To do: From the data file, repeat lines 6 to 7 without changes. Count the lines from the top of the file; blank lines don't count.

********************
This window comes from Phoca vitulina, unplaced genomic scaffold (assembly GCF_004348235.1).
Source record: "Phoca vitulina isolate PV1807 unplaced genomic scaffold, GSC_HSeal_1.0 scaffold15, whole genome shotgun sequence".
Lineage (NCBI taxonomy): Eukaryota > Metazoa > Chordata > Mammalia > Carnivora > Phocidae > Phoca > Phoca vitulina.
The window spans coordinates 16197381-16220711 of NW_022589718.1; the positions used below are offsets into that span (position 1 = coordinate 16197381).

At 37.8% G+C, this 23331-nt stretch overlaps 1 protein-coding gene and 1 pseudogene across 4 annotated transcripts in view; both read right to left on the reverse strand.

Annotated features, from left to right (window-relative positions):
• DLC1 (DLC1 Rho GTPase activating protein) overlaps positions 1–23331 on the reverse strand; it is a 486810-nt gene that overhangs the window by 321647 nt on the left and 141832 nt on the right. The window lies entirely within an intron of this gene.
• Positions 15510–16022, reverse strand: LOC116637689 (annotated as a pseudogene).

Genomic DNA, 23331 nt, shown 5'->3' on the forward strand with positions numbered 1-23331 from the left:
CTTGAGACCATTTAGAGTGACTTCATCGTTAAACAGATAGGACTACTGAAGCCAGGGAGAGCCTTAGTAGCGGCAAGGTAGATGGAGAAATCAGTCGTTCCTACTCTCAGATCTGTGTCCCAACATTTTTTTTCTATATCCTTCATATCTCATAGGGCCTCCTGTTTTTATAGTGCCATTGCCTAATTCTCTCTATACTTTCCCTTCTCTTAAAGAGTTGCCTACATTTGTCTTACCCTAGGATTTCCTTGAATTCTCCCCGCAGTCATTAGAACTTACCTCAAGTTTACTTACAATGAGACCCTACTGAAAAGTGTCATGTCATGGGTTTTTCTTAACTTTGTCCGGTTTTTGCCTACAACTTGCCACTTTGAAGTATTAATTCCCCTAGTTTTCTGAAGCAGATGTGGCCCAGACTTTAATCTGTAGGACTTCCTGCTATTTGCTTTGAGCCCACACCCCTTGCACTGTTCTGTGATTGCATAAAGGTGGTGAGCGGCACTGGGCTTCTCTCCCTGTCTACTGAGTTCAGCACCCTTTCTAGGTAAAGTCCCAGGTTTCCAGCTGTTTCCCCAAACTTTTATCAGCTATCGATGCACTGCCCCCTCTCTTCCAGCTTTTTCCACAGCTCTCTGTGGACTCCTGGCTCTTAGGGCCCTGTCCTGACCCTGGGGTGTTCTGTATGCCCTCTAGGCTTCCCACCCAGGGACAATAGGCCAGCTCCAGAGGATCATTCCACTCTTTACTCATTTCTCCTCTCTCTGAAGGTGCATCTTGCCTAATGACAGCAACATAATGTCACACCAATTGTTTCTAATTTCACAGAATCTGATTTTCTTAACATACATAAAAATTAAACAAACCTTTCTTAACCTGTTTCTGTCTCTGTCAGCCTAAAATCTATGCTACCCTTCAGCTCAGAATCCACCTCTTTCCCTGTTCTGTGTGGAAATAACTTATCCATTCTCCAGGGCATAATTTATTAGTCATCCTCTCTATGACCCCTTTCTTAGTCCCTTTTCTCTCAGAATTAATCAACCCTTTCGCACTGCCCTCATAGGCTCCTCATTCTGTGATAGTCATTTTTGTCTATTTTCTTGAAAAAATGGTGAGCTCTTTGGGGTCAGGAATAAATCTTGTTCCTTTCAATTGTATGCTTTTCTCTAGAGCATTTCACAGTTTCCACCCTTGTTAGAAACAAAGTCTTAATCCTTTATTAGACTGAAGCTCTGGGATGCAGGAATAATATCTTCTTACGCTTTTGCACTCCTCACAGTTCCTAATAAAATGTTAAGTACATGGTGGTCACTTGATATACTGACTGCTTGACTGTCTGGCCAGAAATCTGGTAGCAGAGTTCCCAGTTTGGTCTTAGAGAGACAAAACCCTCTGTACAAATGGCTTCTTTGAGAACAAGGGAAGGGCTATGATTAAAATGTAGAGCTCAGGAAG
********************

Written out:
Annotated features, from left to right (window-relative positions):
• DLC1 (DLC1 Rho GTPase activating protein) overlaps positions 1–23331 on the reverse strand; it is a 486810-nt gene that overhangs the window by 321647 nt on the left and 141832 nt on the right. The window lies entirely within an intron of this gene.